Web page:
Professional Historians’ Association of New Zealand/Aotearoa members are skilled historians who research and present history to professional standards.
You can find out more about our members and contact them using the search functions below.
What do our members do?
Historians do specialised work, drawing on material from wide ranging sources such as government archives, libraries, newspapers and company records, or from collections of oral histories and image collections. They have expertise in collating and interpreting information, and presenting this in an engaging and informative format tailored for the intended audience. Presentation takes many forms, including: books, exhibitions, oral histories, heritage assessments, content for television programmes, and online histories.
Our members work with a wide range of organisations and other professionals, such as government agencies, archivists, archaeologists, anthropologists, architects, planners, lawyers and companies.
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OtagoColonial social, religious, holidays, health, tertiary education history
AucklandNew Zealand History, Military History, War & Society, War & Memory
OtagoEnvironment, agricultural, social and industrial
Currently working as a freelance researcher, as of July 2014, having spent three years working as a writer on Te Ara the encyclopedia of NZ. Also working on a biography of early 20th cent labour activist Pat Hickey.
Learning te reo Maori. Formerly worked for Waitangi Tribunal and for DOC.
Committee member of the Labour History Project, a group dedicated to studying the history of NZ's working people. The LHP is not affiliated to any political party.
Studied history at University of Otago- BA hons, PhD. Thesis was on the history of the 'Moriori Myth' - the idea of a pre-Maori population in NZ.
Previously studied Zoology and Ecology at Canterbury and Auckland Univeristies.
Originally from Nelson, from a family of mechanics in Stoke.
I am a Pakeha of English, Anglo-Irish and Welsh descent.
Sandra Cleary was born into a family of teachers and her grandmother was a well-known New Zealand historian. Sandraâ€™s grandmother made history come alive for her grandchildren.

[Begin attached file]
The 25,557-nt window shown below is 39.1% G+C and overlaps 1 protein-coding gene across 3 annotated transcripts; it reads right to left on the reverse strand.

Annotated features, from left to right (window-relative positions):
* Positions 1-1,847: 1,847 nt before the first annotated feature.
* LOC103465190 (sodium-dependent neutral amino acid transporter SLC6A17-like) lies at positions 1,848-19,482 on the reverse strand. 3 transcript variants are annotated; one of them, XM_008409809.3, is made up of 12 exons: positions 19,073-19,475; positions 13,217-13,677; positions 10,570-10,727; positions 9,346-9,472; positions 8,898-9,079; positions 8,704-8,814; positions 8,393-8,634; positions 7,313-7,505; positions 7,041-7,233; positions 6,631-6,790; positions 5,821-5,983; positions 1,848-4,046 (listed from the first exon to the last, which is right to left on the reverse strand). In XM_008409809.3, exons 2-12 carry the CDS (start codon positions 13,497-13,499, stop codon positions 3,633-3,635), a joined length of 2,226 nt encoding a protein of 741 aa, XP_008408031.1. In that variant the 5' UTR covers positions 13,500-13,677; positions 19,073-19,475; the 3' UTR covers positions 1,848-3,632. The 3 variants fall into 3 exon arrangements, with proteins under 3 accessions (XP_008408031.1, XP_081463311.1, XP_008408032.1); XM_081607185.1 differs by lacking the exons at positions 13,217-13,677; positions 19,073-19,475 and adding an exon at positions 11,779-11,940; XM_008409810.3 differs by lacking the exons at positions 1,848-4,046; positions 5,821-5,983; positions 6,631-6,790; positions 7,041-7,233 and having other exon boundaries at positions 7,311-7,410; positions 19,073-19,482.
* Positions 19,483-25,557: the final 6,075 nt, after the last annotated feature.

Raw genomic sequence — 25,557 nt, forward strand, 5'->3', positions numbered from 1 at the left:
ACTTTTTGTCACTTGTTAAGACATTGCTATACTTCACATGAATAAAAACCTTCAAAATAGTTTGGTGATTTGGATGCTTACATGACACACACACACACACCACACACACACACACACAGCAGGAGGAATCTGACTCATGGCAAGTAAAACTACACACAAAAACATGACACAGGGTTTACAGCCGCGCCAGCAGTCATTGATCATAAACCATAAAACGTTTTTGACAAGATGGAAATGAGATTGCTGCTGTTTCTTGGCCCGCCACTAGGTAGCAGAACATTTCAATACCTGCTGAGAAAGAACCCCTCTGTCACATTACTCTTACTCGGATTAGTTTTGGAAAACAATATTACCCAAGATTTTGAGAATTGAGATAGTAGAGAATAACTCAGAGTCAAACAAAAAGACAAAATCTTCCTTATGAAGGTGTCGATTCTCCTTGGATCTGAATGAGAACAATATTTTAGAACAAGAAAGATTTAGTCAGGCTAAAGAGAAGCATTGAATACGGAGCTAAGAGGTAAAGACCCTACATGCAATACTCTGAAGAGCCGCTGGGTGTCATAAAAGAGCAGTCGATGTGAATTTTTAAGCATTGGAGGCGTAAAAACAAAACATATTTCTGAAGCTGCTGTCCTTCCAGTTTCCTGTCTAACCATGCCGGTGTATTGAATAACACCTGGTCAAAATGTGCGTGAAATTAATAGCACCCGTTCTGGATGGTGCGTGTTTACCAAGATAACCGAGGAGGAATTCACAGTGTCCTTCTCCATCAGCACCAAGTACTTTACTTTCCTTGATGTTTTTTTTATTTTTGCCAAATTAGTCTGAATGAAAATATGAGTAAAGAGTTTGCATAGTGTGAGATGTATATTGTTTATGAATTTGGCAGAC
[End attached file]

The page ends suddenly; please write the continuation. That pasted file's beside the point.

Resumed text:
By nature, Sandra is outgoing, positive, and she is very interested in people and the stories of their colonial past.
Sandra completed her B.A. in History at the University of Otago in 2012 and studied there for a B.A. with Honours in History in 2013.
Sandraâ€™s Dissertation topic was on â€œThe Paupers of the Northern Cemetery from 1873 to 1915,â€ and combined history, and genealogy, which she has studied since 1980.
In November 2012 Sandra discovered that Dunedinâ€™s Northern Cemetery was laid out according to class. The Class 3 plots are the Paupers Plots. Sandra knew she had found her Dissertation topic and she knew this research would continue long after her degree was completed.
This research is new, with the findings on pauperism, in colonial Dunedin, differing from British pauperism during this same period. Sandraâ€™s research is now focused on material to produce two books on the topic. One will contain small biographies of those who lie in these Paupers Plots. The second book will use a selection of people, as examples, set against Dunedinâ€™s colonial years. This will attempt to show the depth and texture of the causes of poverty among these paupers, those who assisted paupers or hindered them and what eventually bought them to a pauperâ€™s grave.
Sandra lives in Dunedin, New Zealand where she is an independent researcher. She has three adult children and three grandsons.
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